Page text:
My mom-in-law was in a wheelchair for most of her life and just seeing that, that gave me another thing. At least I had a real person now as well that I could just imagine. Say, you can get through this and you do get through it. You get through all those patches and just talk to the people around you. When you’re not feeling good and you talk to somebody around you. They distract you and the next thing you’re over that little patch, it doesn’t take long.
What still remains to conquer at Comrades?
BB: Pat, how many more of these have you still got in you?
PF: We’ll talk after this year. Every year people do ask me and I say, I’ll do one at a time, but I would really like to do 30. I think it’s special for a woman cause there’s not that many of us, it’s quite hard to try and keep going. I say as a woman, I don’t know, we’re supposed to be the weaker sex, but we’re kind of the busy sex. We get really busy at home and I love it though. Quite frankly, I just don’t know how to stop, so we’ll have to see.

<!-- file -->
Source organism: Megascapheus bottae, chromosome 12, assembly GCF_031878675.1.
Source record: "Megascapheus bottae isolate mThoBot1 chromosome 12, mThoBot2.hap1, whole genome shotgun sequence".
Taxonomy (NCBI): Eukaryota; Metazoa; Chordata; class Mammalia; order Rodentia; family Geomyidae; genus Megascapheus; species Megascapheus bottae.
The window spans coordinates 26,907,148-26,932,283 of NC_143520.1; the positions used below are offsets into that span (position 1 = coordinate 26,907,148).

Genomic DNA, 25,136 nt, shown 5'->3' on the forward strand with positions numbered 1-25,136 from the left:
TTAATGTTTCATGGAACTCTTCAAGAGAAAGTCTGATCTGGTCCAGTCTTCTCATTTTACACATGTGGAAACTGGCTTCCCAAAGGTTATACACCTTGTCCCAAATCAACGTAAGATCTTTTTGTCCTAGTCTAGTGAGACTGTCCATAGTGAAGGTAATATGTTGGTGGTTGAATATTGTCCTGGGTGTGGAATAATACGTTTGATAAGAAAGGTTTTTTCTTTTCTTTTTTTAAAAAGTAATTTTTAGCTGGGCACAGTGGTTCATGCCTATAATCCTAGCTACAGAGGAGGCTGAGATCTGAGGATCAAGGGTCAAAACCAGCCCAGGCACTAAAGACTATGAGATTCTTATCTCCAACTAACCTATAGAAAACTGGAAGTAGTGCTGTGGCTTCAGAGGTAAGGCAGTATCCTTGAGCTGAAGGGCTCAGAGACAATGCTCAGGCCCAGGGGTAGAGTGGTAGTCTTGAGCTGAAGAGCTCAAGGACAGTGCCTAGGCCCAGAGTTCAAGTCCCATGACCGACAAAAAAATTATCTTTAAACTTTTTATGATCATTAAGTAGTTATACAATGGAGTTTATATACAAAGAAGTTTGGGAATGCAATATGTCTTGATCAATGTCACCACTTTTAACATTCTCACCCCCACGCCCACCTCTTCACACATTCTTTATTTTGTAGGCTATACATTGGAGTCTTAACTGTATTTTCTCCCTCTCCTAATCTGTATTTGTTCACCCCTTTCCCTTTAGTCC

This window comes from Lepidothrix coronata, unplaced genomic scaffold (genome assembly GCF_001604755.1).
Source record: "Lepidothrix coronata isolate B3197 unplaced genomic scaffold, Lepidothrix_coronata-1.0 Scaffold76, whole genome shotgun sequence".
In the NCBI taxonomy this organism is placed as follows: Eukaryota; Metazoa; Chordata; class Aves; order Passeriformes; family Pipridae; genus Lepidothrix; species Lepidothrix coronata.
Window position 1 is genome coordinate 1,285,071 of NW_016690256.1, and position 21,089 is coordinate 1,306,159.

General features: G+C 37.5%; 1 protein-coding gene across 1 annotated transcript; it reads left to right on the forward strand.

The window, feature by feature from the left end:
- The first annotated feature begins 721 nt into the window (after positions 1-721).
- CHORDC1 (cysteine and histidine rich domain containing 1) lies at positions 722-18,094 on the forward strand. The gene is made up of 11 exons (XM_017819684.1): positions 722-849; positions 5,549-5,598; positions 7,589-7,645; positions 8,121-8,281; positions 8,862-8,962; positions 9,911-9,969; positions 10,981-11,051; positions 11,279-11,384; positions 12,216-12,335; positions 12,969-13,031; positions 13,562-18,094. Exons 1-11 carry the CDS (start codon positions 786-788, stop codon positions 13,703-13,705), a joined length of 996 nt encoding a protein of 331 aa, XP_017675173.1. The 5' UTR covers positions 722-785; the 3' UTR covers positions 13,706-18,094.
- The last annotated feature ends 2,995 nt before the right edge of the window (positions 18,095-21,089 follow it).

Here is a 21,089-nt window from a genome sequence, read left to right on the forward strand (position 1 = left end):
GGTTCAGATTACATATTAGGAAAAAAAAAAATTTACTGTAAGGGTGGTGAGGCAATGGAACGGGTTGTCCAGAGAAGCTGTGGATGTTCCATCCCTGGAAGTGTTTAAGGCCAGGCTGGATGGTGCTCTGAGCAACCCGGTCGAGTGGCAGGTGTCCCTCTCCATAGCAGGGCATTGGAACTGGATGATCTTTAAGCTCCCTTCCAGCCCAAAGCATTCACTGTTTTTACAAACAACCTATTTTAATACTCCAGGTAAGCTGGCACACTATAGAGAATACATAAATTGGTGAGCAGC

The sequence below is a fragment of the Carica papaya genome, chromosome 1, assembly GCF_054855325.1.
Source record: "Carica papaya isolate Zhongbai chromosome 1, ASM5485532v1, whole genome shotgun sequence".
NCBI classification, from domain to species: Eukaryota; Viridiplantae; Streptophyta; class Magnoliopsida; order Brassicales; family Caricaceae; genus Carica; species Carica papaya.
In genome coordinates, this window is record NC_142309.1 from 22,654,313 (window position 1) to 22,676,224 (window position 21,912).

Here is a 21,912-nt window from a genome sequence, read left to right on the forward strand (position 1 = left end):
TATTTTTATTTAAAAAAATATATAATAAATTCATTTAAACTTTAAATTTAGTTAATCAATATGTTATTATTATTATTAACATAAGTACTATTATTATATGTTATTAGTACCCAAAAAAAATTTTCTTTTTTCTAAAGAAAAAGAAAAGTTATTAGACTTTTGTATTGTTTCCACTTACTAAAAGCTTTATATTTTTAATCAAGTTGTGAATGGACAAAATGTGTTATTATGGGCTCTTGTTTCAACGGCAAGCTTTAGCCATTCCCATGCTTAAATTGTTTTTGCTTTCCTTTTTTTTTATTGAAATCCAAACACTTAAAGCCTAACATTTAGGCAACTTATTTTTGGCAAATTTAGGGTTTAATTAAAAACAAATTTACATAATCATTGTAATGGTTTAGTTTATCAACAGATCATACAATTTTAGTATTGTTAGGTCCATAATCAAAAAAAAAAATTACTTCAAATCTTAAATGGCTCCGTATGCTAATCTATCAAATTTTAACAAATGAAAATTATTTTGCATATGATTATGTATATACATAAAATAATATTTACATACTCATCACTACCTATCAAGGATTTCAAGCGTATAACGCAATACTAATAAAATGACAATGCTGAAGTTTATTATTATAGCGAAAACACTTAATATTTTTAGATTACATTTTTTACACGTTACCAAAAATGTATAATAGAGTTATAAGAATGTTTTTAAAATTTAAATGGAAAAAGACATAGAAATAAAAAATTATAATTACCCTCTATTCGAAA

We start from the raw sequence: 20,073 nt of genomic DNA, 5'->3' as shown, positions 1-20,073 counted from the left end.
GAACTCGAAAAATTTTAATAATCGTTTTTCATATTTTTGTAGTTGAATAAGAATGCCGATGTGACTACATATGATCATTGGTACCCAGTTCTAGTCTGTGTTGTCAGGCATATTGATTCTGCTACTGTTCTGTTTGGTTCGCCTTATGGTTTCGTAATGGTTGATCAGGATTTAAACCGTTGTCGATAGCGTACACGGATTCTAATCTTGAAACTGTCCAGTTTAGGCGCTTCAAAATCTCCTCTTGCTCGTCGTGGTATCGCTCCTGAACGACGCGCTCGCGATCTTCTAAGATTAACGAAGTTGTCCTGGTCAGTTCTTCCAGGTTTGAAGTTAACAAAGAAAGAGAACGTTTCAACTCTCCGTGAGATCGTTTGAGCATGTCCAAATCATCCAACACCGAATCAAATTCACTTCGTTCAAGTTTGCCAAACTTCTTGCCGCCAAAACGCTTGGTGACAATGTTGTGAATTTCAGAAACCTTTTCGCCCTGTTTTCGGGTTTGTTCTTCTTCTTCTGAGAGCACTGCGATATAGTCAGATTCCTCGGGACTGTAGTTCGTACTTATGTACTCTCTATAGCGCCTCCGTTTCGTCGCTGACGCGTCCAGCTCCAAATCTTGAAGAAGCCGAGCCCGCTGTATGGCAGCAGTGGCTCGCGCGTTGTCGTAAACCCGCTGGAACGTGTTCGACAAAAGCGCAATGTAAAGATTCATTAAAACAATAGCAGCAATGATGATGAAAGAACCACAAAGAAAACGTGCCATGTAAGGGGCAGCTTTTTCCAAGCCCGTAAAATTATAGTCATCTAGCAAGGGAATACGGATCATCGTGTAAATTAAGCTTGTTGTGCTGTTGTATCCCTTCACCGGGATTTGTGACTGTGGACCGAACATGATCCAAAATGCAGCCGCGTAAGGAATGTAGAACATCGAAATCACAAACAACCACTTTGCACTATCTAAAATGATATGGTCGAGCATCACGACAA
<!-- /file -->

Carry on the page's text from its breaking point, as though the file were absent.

BB: Pat, you mentioned the ladies and going for a triple, there’s lots of ladies in your club at Stella who are in the 20’s, it’s a special club for running lots of Comrades.
PF: Yes, we are quite an odd bunch, but we do enjoy it. In fact, if you’re at the club, it’s not, would you ever do Comrades, they basically say, how many are you on this year, you know. It’s quite fun to be there and they sort of encourage each other, it’s always nice.
BB: Absolutely, Pat, we look forward to seeing you down at Comrades once again in 2016. Best of luck for the final run in to race day and I hope you have an amazing day. I’m sure you will, you know how to do the thing, you could almost do it with your eyes closed and in your sleep. But best of luck, I hope you have a good day.
PF: Thank you, I really hope I do too, thank you very much Brad.